The UK was overtaken as O2's biggest business in 2014 by Germany. At the end of the previous year, there were only 19.4m mobile subscribers here, making it the smallest of Germany's big four operators. The main O2 banner was supported by several subsidiary brands including SIM-only service Fonic, ad-supported prepaid offering Netzclub and Turk Mobile, a joint venture with Turkey's main telecoms group targeting Germany's large Turkish population. There is also an MVNO in partnership with retail chain Tchibo, which now has around 1.1m subscribers. O2 launched a fixed line service in Germany in 2004 under the name Genion, and has also pushed aggressively into broadband since 2006. It acquired the local operations of the old Hansenet internet service from Telecom Italia in 2010, bringing total broadband coverage to 2.5m subscribers by the end of 2013. Telefonica issued an IPO of O2 Germany's stock at the end of 2012 to reduce debts.

However in July 2013, the group unveiled a transformational deal to acquire #3 operator E-Plus for a total cost in cash and shares of around €8.55bn. The two businesses were merged under the O2 name, with E-Plus owner KPN retaining a stake of just under 21% in the business. Telefonica owns 65%, and the remaining shares are publicly held. Completion was delayed by resistance from one of KPN's shareholders as well as regulatory approval, finally granted in July 2014. Completion took place in Oct that year.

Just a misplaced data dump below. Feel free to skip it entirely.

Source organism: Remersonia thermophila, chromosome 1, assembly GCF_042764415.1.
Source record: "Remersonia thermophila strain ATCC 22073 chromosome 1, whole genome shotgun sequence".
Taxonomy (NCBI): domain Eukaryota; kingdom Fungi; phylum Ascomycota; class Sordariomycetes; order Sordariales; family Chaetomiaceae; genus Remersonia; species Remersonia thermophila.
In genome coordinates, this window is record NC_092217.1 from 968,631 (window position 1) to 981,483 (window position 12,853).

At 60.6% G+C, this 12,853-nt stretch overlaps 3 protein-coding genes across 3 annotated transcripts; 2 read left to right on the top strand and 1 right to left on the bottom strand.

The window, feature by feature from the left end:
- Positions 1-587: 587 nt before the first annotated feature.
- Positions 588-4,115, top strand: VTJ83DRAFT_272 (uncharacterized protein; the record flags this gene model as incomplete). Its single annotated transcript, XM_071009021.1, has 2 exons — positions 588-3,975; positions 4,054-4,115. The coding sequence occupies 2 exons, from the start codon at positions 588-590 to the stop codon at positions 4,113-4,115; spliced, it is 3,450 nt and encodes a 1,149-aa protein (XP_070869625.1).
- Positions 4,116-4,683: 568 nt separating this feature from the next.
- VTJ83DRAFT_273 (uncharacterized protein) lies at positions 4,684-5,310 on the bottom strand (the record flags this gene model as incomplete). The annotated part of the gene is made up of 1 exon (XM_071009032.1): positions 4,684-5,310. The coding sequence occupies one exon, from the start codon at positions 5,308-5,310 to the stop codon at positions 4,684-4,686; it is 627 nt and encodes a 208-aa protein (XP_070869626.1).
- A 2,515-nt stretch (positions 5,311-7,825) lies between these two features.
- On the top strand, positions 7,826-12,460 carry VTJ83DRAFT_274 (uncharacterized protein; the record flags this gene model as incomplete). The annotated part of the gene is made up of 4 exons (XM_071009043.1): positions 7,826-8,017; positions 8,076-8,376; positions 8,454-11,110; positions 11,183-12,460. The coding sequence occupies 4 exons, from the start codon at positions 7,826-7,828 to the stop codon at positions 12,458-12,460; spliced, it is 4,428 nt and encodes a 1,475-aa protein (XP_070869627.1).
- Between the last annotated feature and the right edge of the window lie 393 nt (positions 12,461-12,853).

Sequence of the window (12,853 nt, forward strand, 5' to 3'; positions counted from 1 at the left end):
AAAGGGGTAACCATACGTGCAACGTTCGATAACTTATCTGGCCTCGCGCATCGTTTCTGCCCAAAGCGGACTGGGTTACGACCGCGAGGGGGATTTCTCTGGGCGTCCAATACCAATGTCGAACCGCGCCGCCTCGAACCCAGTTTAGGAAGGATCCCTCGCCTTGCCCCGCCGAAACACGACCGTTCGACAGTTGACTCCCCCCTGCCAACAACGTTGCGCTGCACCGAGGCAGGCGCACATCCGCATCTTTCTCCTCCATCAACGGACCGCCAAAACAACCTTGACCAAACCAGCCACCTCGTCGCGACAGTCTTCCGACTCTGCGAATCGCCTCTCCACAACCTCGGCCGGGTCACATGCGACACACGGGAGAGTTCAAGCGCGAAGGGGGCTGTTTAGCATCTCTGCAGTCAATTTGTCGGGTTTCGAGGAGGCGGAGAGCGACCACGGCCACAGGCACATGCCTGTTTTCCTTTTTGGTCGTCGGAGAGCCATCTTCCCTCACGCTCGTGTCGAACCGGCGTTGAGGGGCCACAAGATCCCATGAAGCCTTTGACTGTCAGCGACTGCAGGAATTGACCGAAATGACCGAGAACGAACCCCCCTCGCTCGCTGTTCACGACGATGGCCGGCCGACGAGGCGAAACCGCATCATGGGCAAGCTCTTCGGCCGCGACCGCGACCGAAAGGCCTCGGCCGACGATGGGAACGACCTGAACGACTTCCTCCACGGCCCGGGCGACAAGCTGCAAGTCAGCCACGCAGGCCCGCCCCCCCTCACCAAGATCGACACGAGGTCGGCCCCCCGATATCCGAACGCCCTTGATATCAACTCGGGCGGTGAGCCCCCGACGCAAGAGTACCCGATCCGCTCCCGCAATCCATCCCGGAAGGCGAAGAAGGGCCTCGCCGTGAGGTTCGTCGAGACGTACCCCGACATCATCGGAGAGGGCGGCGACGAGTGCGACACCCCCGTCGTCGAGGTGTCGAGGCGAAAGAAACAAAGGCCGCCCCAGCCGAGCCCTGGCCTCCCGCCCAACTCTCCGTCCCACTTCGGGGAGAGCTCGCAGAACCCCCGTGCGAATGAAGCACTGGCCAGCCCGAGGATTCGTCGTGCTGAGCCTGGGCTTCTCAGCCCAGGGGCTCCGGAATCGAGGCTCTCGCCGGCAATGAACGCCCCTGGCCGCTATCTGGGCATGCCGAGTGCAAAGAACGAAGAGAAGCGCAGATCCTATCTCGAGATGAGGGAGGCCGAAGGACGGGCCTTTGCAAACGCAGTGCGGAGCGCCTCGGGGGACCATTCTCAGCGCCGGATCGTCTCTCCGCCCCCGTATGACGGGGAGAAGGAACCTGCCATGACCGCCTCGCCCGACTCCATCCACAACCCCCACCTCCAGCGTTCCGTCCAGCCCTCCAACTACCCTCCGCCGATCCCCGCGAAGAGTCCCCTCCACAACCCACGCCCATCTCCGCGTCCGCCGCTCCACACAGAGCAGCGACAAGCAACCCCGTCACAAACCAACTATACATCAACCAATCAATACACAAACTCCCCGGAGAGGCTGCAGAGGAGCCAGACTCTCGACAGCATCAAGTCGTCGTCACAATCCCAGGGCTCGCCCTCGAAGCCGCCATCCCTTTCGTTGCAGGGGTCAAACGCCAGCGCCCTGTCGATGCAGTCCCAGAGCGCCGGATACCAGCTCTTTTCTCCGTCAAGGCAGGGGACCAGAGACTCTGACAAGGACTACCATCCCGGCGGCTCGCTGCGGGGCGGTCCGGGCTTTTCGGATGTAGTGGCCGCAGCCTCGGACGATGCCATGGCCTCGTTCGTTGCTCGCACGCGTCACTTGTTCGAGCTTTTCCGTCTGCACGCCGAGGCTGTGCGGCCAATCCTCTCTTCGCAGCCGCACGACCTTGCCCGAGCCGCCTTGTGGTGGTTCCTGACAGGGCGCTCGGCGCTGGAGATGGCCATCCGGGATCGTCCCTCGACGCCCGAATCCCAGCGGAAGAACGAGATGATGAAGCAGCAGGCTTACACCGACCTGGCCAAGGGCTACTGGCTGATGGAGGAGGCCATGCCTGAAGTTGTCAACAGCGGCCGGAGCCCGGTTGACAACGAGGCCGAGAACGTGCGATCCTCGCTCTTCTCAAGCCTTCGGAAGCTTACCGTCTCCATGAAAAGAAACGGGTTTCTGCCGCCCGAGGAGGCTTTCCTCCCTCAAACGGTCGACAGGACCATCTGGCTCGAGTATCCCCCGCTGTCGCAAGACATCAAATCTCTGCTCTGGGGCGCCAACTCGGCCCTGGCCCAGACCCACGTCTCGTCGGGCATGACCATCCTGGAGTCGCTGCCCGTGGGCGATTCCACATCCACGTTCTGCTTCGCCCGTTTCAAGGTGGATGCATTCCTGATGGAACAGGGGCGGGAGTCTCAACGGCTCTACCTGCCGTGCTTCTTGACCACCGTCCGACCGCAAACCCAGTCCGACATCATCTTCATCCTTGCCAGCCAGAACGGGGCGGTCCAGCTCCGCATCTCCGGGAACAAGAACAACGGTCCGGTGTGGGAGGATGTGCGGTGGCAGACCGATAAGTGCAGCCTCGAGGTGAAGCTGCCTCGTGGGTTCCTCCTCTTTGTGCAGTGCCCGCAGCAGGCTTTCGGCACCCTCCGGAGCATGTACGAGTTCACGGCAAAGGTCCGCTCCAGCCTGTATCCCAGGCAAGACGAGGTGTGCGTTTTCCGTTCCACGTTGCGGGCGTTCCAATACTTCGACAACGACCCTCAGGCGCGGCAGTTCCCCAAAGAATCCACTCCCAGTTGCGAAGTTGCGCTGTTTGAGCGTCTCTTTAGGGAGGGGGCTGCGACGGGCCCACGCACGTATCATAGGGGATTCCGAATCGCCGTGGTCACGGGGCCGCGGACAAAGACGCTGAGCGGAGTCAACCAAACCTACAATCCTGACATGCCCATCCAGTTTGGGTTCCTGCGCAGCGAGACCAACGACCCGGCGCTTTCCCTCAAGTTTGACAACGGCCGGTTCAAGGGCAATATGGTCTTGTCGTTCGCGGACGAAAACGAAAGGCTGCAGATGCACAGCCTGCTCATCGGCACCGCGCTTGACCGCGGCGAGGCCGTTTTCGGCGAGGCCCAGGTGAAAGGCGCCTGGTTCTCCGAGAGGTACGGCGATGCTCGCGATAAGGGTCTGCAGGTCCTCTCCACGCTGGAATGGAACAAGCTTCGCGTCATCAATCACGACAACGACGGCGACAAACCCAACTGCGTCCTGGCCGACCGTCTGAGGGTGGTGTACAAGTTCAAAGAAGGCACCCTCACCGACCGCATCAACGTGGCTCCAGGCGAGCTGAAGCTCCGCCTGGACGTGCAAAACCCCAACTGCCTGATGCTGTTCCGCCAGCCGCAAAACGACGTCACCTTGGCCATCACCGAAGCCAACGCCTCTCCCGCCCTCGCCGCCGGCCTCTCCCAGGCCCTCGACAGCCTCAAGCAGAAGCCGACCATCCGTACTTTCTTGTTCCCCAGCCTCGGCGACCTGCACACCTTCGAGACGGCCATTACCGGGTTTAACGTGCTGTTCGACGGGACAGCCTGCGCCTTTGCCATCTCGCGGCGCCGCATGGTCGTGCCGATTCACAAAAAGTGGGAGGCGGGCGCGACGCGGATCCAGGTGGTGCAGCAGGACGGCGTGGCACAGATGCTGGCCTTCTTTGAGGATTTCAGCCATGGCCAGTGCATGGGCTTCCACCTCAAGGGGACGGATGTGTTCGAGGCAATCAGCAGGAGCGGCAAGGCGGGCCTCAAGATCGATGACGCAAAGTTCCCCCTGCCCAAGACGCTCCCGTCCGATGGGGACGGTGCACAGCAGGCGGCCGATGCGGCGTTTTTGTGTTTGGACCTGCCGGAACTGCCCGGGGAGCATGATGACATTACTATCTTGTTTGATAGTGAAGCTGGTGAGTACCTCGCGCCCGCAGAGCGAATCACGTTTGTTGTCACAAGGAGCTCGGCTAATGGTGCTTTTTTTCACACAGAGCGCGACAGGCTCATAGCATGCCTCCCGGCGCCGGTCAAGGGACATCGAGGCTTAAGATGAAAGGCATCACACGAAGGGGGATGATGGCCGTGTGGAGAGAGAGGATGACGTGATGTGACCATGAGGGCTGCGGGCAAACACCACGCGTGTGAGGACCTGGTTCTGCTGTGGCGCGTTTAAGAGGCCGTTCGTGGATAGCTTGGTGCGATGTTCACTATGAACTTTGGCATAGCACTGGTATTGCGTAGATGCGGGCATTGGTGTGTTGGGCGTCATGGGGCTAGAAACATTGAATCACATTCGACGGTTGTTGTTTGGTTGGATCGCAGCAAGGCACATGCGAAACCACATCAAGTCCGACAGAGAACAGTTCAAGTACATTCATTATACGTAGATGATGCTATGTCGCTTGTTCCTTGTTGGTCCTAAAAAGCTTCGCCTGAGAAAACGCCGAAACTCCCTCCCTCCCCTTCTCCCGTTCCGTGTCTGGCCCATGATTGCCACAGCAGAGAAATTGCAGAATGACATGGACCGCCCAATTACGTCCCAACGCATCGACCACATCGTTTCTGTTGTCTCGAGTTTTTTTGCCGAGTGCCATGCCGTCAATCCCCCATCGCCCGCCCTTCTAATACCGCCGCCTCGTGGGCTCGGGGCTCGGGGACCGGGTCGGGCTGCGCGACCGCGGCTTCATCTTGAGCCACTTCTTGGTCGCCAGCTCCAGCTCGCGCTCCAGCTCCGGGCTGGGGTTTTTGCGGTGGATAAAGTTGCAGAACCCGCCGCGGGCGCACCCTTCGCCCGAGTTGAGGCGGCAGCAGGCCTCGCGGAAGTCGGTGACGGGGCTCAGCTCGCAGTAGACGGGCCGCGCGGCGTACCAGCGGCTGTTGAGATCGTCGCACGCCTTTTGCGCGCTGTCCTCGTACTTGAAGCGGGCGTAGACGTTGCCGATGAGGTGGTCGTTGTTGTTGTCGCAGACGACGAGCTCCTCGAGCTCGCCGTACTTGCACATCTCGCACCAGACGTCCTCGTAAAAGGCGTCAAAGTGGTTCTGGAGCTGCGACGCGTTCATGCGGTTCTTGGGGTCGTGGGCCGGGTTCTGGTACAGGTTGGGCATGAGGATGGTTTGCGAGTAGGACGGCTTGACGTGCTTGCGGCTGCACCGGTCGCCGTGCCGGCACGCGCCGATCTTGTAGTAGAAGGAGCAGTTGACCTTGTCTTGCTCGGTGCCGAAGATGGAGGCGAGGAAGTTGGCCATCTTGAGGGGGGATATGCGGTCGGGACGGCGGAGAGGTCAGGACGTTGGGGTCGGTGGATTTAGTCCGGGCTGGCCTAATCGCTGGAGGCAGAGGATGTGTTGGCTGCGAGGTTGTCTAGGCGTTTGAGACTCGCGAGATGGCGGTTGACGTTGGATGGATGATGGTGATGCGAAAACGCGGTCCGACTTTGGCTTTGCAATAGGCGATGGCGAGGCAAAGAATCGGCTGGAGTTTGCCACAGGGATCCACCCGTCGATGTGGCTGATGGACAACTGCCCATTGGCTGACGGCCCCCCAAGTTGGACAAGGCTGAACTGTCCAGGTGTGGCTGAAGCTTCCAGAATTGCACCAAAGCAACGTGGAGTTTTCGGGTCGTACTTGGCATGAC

The combined business leapfrogged T-Mobile and Vodafone to become Germany's largest, with 43.22m mobile customers at the end of 2016 - almost 38% share - and 2.3m broadband customers. Most of the various subsidiary brands of E-Plus, such as E-Plus itself, BASE and Simyo were phased out during 2015 in favour of the main O2 banner and E-Plus's secondary service Blau. There is still a high level of pre-paid customers - almost 54% of the total.

The O2 brand launched in the Czech Republic in 2006 with the merger and rebranding of Cesky Telekom and its wireless subsidiary Eurotel, which had been acquired by Telefonica a year earlier. As at Dec 2013 that business served 5.1m mobile subscribers (38% market share) and 1.4m fixed subscribers, with another 1.5m mobile customers (20% share) in Slovakia. In 2013, Telefonica agreed to sell its 69% holding in O2 Czech Republic (including Slovakia) to investment group PPF for €2.5bn.


O2 UK reported revenues of €6.86bn in 2016, down 12.5% on a reported basis (because of exchange rates) but only 1.5% organic. Mobile contributed revenues of €5.12bn, with most of the rest from fixed line. Operating income was €619m.


O2 Group was created in 2001 from the demerger of the European wireless businesses of BT Group, the UK's main national telecoms operator. At the time these were Cellnet in the UK, Viag Interkom in Germany, Telfort in the Netherlands (later sold) and Digifone in Ireland. All four services were rebranded that year under the O2 name (the name is of course the chemical formula for oxygen).